Feeling Like A Local

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A picture of me playing Simon Say with a young girl in Gajaar village.

While sitting in the Chirag office trying to figure out what I am going to write for one of my last blog posts I cannot help but think wow how time has flown by. With only six days left to my ten week internship in the beautiful mountainous region of Kumaon, Uttarakhand, I am experiencing a sea of emotions filled with sentimental thoughts of saying farewells to great friendships I have developed and leaving behind what has been my home for the past two and a half months… but there is also this alluring magnetism to the idea of returning to family and friends as well as the comforts and familiarities of the US.

Coming into this internship I did not know what to expect. I knew it would be something new, something completely different than anything I had ever experienced before, but I had no conception of what it would be that I would take away from my time in India. I think the greatest memories and lessons I have learned have come from the people, from the relationships I have developed with my colleagues at Chirag, and the local villagers in Kumaon. It is one thing to know a village, or a city like the back of your hand, being able to walk the streets without a map, and having a local tea shop you always go to; but it is another to be able to walk down the road, or through a local village and have people in cars and on motor bikes stopping to say hi to you, or women calling down from houses along the road inviting you in because you are a familiar face. You are no longer an obnoxious tourist, but a local, a friend.

This Tuesday was Harela, a holiday celebrated only in the state of Uttarakhand, it is a time to pray for a bountiful and rich harvest for the next year. All members of the region do not work on this Tuesday and stay at home with their family cooking delicious Kumaon delicacies and relaxing. Through my micro-finance work with Lata-ji, an employee of Chirag who is in charge of all micro-finance activities, I have become very close with her and she thinks of me more as a daughter than a colleague. She invited me over to her house to celebrate Harela. I brought Jason along with me; unfortunately Nathalie and Shobana could not come because they have a big workshop to prepare for this Thursday and Friday, the 18th and 19th. I will not steal their thunder, but I am going to brag for them a little bit about their projects because what they are doing is really cool! Nathalie and Shobana are giving presentations to the Chirag health team about their findings and suggestions on water borne diseases and STDs from surveying people at health camps and Ashua workers. They are working with translators to translate their presentations and handouts for the workshop.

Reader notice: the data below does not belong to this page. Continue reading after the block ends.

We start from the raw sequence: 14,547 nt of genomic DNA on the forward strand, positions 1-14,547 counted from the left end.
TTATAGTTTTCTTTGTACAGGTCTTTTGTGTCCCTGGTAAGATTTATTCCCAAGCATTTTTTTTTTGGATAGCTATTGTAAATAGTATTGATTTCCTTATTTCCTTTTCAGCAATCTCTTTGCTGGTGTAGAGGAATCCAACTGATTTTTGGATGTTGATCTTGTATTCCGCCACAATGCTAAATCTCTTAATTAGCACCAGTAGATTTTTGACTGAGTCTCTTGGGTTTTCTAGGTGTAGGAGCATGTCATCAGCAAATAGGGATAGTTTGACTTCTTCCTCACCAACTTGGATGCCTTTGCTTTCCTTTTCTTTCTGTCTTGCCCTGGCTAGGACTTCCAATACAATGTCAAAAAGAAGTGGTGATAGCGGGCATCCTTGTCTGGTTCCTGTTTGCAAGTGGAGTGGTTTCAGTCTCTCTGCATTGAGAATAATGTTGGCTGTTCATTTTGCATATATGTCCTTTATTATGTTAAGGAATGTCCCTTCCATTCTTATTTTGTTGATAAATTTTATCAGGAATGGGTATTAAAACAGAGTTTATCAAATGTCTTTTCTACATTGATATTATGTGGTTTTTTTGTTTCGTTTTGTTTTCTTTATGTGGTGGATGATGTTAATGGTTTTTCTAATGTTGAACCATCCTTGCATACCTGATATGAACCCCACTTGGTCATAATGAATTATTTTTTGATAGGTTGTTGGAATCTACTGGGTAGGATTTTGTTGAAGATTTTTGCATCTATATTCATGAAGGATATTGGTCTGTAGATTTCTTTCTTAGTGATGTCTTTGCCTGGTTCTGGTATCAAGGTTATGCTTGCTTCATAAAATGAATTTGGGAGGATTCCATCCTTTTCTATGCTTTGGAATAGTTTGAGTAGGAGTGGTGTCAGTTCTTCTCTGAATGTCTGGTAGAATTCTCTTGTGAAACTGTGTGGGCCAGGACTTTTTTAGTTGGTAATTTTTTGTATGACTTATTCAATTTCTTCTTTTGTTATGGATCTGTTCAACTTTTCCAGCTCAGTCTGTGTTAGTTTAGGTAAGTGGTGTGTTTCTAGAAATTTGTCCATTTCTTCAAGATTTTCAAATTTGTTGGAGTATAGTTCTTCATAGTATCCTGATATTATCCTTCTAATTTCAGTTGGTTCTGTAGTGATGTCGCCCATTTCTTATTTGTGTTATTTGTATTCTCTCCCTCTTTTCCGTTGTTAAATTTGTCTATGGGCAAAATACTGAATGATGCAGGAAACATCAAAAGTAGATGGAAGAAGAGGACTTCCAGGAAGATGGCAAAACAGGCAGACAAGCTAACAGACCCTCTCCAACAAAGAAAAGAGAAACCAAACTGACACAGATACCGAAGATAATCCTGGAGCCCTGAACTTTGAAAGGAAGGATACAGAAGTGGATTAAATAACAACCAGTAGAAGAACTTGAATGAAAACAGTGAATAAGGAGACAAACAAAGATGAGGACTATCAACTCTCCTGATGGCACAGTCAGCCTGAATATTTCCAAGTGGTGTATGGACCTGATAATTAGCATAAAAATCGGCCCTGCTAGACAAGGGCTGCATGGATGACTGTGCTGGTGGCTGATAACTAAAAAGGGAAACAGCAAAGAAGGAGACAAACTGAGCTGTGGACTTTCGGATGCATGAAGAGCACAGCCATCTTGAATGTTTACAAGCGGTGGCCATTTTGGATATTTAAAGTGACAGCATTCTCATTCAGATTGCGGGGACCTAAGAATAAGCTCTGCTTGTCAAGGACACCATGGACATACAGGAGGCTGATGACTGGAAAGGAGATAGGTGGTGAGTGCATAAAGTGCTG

At Lata jis we had a delicious breakfast, where Jason and I learned how to make the famous chai tea everyone drinks multiple times through out the day. And we also learned how to make sweets special to the Harela holiday, bad and pua. I am not sure how Indians stay so thin because they eat a lot of deep fried food!

 It is great to have such a close relationship with Lata ji because I learn so much about the region; she has been working for Chirag for 18 years and is able to recount many stories of Chirag’s impact on the hills. One of the stories that really sticks with me is how about 20 years ago, before Chirag, women had no power at home and in the community. They were not even allowed to leave the house; if someone came to the door and knocked they would have to get a man to answer the door because it was not acceptable for them to step outside to see who the visitor was. Many leaps and gains have been made since then with women now working in local businesses, starting their own businesses, forming self help groups, and even changing the type of dress they wear from the traditional sari. A lot of her stories have influenced my conclusions about my own research on women’s empowerment through micro-finance.

The warmth and kindness of the people I have met on this trip rivals few and far between. It will certainly be hard to say my good byes, but until then I will enjoy every moment. Lata ji has invited me and the other interns to go to her house to make cake, a rare find in the hills of Uttarakhand because most people do not own ovens! 🙂

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About Alexandra Iqbal

I am an undergraduate at the University of Pennsylvania Wharton School of Business. This summer I am traveling to the northern region of India where I will be working for CHIRAG - The Central Himalayan Rural Action Group for 10 weeks. I will be working with micro finance and supply chain management of the fruit cooperatives in the region. I am looking forward to an exciting and cultural experience this summer! My journey in India starts on May 17th when I arrive in New Delhi.